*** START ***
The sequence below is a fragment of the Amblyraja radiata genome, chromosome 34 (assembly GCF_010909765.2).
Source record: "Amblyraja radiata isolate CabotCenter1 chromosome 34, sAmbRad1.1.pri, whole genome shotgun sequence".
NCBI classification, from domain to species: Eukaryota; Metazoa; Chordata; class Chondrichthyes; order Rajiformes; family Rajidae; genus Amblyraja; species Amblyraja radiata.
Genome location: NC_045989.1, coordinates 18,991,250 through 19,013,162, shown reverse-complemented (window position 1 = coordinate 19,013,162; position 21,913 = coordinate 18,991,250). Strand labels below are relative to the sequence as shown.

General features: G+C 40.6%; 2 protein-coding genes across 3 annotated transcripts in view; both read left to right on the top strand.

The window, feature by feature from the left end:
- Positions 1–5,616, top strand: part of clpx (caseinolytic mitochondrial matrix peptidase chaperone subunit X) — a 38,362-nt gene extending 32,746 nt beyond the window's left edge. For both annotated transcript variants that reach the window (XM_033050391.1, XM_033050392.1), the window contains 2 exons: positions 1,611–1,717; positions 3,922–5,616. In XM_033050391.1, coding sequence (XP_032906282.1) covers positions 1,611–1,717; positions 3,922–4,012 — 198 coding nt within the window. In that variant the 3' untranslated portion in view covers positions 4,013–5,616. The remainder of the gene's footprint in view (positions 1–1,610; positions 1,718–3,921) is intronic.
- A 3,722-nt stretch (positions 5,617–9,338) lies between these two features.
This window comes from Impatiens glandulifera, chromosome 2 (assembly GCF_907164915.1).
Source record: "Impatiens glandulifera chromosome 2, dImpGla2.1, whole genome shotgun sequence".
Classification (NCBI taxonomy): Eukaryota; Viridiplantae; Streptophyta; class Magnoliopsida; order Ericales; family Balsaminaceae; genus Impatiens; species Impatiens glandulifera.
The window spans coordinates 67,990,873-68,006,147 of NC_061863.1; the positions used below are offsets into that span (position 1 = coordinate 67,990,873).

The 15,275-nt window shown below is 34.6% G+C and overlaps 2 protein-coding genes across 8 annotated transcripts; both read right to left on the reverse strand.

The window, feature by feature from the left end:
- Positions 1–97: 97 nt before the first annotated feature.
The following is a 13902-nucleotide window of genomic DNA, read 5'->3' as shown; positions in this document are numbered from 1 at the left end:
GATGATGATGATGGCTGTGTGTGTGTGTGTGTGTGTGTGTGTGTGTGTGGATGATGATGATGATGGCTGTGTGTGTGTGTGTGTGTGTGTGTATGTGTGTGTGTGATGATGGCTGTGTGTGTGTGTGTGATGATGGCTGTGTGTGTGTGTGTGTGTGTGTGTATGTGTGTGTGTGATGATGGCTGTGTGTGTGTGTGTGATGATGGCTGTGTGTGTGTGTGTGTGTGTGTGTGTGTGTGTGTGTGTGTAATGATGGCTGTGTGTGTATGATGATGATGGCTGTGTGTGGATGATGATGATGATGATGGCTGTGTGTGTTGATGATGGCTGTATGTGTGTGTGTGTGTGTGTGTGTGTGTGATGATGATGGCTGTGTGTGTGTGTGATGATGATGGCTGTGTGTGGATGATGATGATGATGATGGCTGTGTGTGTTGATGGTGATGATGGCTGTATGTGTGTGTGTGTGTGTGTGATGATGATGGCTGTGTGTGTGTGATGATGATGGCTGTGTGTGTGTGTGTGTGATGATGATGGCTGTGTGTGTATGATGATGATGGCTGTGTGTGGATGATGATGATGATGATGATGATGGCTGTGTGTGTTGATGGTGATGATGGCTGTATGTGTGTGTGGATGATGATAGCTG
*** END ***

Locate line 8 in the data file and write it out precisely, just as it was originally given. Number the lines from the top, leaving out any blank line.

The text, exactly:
- A 3,722-nt stretch (positions 5,617–9,338) lies between these two features.